We’re also adding more facts and quotes to our profiles so that our product development teams have confidence that they’re not just “thumb-sucking”. This is a term one of our developers recently used to describe personas generally. It’s a phrase used in his hometown, Cape Town to describe an answer the was just a wild guess with no evidence. Developers can be skeptical of opinions paraded as facts. When we buy-in from our product development group I’ll consider our personas pretty robust!
You can’t create your buyer personas from inference and intuition. Here’s some steps you can take to improve your customer profiles by seeking out facts:
- Read over your current profiles and think “how do I know this is true” for each piece of information?
- If you find any grey areas then look for evidence to prove or disregard the information
- Take a look over your Google Analytics and social media audience profiles to fill in any demographic details missing – this will help understand the general groups your personas fit into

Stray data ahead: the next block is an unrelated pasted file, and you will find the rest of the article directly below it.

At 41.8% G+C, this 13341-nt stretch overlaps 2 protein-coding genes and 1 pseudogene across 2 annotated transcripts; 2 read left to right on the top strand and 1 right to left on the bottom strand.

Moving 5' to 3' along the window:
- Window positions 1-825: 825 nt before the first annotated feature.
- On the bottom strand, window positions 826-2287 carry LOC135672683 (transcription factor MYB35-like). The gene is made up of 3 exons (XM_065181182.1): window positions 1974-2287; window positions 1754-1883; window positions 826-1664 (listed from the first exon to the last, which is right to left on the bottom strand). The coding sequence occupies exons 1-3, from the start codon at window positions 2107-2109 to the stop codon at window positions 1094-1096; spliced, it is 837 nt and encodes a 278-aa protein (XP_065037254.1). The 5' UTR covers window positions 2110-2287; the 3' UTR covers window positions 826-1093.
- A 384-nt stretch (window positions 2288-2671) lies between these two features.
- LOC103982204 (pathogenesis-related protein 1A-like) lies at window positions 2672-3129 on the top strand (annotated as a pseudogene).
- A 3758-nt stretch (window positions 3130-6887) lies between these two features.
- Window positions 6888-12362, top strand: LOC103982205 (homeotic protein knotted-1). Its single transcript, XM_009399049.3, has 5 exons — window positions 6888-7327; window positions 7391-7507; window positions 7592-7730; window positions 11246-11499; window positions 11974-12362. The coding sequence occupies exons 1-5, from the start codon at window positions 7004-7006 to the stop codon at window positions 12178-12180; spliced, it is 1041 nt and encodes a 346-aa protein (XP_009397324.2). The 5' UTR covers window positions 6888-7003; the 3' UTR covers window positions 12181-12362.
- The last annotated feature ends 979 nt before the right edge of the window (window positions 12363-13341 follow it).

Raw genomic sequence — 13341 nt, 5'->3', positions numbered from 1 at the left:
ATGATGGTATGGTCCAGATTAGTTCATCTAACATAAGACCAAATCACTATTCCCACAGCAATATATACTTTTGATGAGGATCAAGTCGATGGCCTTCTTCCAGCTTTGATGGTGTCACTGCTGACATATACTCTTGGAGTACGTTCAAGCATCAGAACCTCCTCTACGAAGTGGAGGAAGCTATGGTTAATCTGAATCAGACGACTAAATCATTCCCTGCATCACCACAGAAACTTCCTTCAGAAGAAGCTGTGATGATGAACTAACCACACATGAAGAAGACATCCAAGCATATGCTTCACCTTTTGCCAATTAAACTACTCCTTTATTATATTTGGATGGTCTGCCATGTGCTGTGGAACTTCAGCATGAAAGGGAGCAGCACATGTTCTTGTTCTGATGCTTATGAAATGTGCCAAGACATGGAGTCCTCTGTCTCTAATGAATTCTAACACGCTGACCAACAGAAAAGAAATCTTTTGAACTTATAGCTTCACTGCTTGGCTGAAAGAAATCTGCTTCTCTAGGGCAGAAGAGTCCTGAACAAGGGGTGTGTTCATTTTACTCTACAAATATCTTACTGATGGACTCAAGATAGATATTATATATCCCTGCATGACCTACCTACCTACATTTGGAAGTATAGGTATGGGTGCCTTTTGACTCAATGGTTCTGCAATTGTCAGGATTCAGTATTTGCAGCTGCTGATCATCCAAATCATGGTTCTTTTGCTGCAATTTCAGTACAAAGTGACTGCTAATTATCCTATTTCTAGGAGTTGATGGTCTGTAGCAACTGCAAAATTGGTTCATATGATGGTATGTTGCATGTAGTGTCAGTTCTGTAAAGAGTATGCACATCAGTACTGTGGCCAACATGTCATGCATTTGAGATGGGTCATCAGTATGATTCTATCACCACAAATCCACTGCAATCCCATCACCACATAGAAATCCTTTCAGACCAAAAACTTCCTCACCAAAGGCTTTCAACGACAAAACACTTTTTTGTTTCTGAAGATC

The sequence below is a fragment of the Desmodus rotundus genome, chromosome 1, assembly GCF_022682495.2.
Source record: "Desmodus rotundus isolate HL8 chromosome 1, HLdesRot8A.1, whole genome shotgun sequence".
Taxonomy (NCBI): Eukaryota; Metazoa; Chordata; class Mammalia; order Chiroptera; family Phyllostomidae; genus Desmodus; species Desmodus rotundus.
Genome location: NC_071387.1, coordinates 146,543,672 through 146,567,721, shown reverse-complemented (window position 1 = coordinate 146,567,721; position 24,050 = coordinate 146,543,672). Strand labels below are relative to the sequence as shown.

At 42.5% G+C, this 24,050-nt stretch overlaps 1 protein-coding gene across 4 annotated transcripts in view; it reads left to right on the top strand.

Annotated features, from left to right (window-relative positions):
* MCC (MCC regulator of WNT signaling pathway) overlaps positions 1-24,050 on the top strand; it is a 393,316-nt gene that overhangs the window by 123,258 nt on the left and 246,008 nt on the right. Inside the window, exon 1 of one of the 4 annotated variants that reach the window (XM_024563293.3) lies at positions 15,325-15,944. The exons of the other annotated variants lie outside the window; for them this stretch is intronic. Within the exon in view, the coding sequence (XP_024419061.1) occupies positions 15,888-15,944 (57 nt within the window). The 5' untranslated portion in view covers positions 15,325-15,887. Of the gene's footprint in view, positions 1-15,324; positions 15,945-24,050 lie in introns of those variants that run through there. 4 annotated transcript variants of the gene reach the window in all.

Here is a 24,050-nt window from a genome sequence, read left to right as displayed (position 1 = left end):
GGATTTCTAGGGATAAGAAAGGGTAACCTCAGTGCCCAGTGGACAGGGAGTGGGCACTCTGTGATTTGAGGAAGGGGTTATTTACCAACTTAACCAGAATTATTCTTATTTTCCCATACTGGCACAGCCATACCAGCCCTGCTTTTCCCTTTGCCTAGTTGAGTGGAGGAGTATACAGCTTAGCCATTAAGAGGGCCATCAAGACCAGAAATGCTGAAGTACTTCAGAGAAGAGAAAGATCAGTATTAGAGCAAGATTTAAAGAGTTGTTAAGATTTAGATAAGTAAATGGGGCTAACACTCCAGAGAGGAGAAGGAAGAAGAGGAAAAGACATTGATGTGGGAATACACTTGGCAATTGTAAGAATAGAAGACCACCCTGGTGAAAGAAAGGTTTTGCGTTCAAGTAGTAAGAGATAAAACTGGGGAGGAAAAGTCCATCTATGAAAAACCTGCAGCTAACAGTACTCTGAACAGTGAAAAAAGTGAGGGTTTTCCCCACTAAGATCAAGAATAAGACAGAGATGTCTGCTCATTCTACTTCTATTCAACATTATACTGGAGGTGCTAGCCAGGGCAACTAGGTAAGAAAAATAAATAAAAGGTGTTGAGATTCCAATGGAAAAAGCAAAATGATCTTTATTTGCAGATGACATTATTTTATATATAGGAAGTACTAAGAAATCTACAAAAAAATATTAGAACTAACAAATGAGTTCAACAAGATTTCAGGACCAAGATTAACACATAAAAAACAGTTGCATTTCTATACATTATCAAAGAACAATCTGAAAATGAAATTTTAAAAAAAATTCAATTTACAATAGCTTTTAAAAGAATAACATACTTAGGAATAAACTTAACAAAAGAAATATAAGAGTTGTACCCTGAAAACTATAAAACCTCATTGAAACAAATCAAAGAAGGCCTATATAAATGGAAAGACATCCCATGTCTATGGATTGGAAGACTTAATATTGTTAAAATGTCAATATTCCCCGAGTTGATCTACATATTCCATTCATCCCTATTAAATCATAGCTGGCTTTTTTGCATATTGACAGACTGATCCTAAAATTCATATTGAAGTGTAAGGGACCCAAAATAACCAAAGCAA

- Speak to your teams on the coalface, sales and cupport teams talk to customers every day, they can be a wealth of information.
- Talk to customers and potential customers (and customers of your competitors). This is the most important step! Add real quotes into your profiles to help create empathy.
- Hubspot’s Persona Template – steps you through conducting persona interviews
- Mailchimp’s User Personas – I always find it helpful to see how other companies have worked through problems. Mailchimp shares how they developed their personas, so that they could better empathize with them, and in turn design for and delight them.
- Confessions of a buyer personas skeptic – Vince Giorgi hits the nail on the head and spells out why personas often don’t get buy in outside the marketing department.
- Replacing personas with characters – a great article that illustrates the conclusions we draw from poorly constructed personas
I originally covered this as a talk for the Wellington Marketing Meetup “What I’ve learnt about marketing, from people who hate marketing. You can view my full slide deck here.
Your turn! What’s your best tip for creating a great persona?